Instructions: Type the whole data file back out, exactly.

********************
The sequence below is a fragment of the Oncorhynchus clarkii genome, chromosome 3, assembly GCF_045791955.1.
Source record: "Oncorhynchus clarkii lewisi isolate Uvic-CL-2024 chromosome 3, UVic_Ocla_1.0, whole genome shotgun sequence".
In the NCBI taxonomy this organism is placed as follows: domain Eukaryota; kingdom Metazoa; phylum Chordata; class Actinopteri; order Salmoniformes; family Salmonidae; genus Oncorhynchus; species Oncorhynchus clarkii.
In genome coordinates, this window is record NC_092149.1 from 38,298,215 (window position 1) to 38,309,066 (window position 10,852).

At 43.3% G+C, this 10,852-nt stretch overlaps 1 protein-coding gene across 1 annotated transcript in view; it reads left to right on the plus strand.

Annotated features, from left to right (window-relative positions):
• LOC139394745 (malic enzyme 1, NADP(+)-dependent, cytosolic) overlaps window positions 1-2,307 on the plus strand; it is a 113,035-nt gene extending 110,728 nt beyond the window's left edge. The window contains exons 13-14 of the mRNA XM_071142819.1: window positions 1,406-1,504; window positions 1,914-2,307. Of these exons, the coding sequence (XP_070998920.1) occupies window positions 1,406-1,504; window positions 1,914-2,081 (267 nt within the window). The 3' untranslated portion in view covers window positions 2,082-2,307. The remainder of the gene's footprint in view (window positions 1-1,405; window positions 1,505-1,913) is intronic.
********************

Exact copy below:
The sequence below is a fragment of the Oncorhynchus clarkii genome, chromosome 3, assembly GCF_045791955.1.
Source record: "Oncorhynchus clarkii lewisi isolate Uvic-CL-2024 chromosome 3, UVic_Ocla_1.0, whole genome shotgun sequence".
In the NCBI taxonomy this organism is placed as follows: domain Eukaryota; kingdom Metazoa; phylum Chordata; class Actinopteri; order Salmoniformes; family Salmonidae; genus Oncorhynchus; species Oncorhynchus clarkii.
In genome coordinates, this window is record NC_092149.1 from 38,298,215 (window position 1) to 38,309,066 (window position 10,852).

At 43.3% G+C, this 10,852-nt stretch overlaps 1 protein-coding gene across 1 annotated transcript in view; it reads left to right on the plus strand.

Annotated features, from left to right (window-relative positions):
• LOC139394745 (malic enzyme 1, NADP(+)-dependent, cytosolic) overlaps window positions 1-2,307 on the plus strand; it is a 113,035-nt gene extending 110,728 nt beyond the window's left edge. The window contains exons 13-14 of the mRNA XM_071142819.1: window positions 1,406-1,504; window positions 1,914-2,307. Of these exons, the coding sequence (XP_070998920.1) occupies window positions 1,406-1,504; window positions 1,914-2,081 (267 nt within the window). The 3' untranslated portion in view covers window positions 2,082-2,307. The remainder of the gene's footprint in view (window positions 1-1,405; window positions 1,505-1,913) is intronic.